I have been pleased to create a few standout dishes which I know will become part of my repertoire once the challenge ends. It’s one of the most pleasing elements of the challenge, being taken out of my kitchen comfort zone and being forced to develop new things. The hake dish above is just one. I also invented a salmon dish which I am proud of because it is simple to make yet very tasty. That’s right folks, it’s time for your weekly recipe:

Salmon. Picture: JH

The all Scottish Salmon dish. Picture: JH

Ingredients (all Scottish):

• Fillet of fresh salmon
• 250 ml Milk
• Chives
• Butter & Flour (to make a beurre manié, see note below)
• Egg (poached)
• Salt to taste

Method:

1. Put the salmon, skin side down, into a frying pan with about 250 ml of milk and some chopped chives.

2. Cook over a low simmer for 5 minutes each side then take out the fish and put to one side.

3. Add a beurre manié to the milk and thicken over a medium heat for 8 minutes.

4. Separately, poach an egg for 2-3 minutes.

5. Pour the sauce over the fish and put the poached egg on top.

6. Serve with crusty bread (homemade, using Scottish flour of course!)

Note: A beurre manié is so easy to make and very useful. It’s also quite good fun. If you don’t know what it is, it’s just a spoon of flour and a spoon of cold butter which you roll with your hands into a ball of dough. It’s a foolproof way of thickening sauces because the flour soaks into the butter and doesn’t form lumpy floury bits – which is what inevitably happens if you try adding cold flour to a warm liquid.

Another fishy dish I was pleased with this week was my all-Scottish fish pie, which I made using langoustines I bought from Eddie’s Seafood Market in Marchmont, Edinburgh. I was lucky enough to meet Eddie himself whilst in the shop so I asked him what was Scottish. His answer was “everything, except some prawns”. Brilliant. I also got to taste a Scottish sea snail he was preparing, as shown in the photo below. It’s well worth a visit. The langoustines added something incredible to the fish pie.

I tasted what was on his fork, and it tasted good. Picture: JH

I tasted what was on his fork, and it tasted good. Picture: JH

Finishing the week in foodie nirvana….On Friday last week I travelled with my family overnight to Fife – a great area for food lovers and also the home of the rather wonderful Fife Diet, started by Mike Small and his family about five years ago where they began to eat as much local food as possible. Talking to him about his experience spurred me on to try this challenge.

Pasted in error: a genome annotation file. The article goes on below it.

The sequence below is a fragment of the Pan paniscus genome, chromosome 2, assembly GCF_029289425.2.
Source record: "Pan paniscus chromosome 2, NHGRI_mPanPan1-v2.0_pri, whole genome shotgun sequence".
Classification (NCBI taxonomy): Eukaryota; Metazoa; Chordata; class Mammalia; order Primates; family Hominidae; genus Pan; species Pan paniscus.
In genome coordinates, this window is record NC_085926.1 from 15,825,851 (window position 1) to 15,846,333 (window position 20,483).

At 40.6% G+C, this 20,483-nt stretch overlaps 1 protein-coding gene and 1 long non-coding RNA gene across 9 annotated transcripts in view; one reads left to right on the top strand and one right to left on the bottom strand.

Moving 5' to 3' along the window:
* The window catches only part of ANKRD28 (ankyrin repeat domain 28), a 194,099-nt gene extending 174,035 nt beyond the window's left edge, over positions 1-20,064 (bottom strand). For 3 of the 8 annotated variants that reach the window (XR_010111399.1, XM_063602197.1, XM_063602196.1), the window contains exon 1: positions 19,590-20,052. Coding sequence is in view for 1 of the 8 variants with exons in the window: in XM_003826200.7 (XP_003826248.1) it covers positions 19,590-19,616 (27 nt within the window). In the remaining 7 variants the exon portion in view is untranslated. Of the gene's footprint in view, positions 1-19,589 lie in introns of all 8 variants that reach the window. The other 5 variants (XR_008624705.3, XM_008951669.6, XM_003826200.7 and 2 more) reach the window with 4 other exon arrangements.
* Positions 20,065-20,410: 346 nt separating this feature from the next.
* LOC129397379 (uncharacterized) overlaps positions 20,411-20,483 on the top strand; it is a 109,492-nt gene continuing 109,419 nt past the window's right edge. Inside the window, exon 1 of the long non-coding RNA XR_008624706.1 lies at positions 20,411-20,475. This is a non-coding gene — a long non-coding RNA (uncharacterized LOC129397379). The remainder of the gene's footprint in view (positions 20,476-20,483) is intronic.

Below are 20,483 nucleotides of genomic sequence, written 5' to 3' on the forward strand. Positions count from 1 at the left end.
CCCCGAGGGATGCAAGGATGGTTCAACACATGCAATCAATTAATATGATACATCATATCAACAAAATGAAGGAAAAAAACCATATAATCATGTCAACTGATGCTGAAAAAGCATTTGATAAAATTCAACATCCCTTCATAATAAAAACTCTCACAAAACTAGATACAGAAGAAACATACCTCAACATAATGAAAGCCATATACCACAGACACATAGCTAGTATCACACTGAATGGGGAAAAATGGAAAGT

I planned my trip to Fife carefully because I knew the potential pitfalls of eating out, having not done so since the start of this challenge. I checked online that the hotel’s menu had a number of dishes with Scottish produce. I double checked when I called to book and was told there would be no problem, with Cullen Skink and other highlights crammed full of Scottish ingredients. I was confident I could travel and stick almost entirely to the rules of the challenge.

After a long splash about in the hotel’s very nice, very quiet pool we settled down for a drink in the late afternoon sunshine. I had a pint of MòR ale, made by a microbrewery in Dundee.

For dinner I chose the very Scottish sounding “Bothy Pie” which was made of venison topped with mashed potatoes. It was served with more potatoes plus carrots and baby sweetcorn. I didn’t eat the baby sweetcorn. I had to assume the rest was Scottish. I recognise this is something of a leap of faith. The carrots could have been Dutch. As I was with my family, in a busy restaurant I couldn’t quite bring myself to ask where they came from. I am still deliberating whether to email the hotel about this. Anyway, it was very tasty.

The 'mostly Scottish' Bothy pie. Picture: JH

The ‘mostly Scottish’ Bothy pie. Picture: JH

There’s no doubt I failed the challenge at some level as there was mustard in the mash and pepper on top. It’s also very unlikely the salt in the gravy was Scottish. It highlights the problem of how we can control what we eat when so often we are given quite limited information, especially when out and about.

I would have frankly felt like a food-obsessed weirdo to ask the waitress where each of the ingredients in my meal came from, yet it’s information I really wanted to know. Isn’t it information we should all want to know? The same thing happened at breakfast. I avoided the ironically named “full Scottish” because the menu failed to list where any of it came from, preferring to label the cooking method instead (“grilled bacon” etc.).

It wasn’t just the origin of the bread flour and salt in the toast (which may be going too far) but also the bacon, eggs, sausages, black pudding and mushrooms. I suspect the eggs and bacon would have been Scottish, but who knows? Danish bacon is rife. As it turned out, I chose to eat some Scottish kippers all by themselves.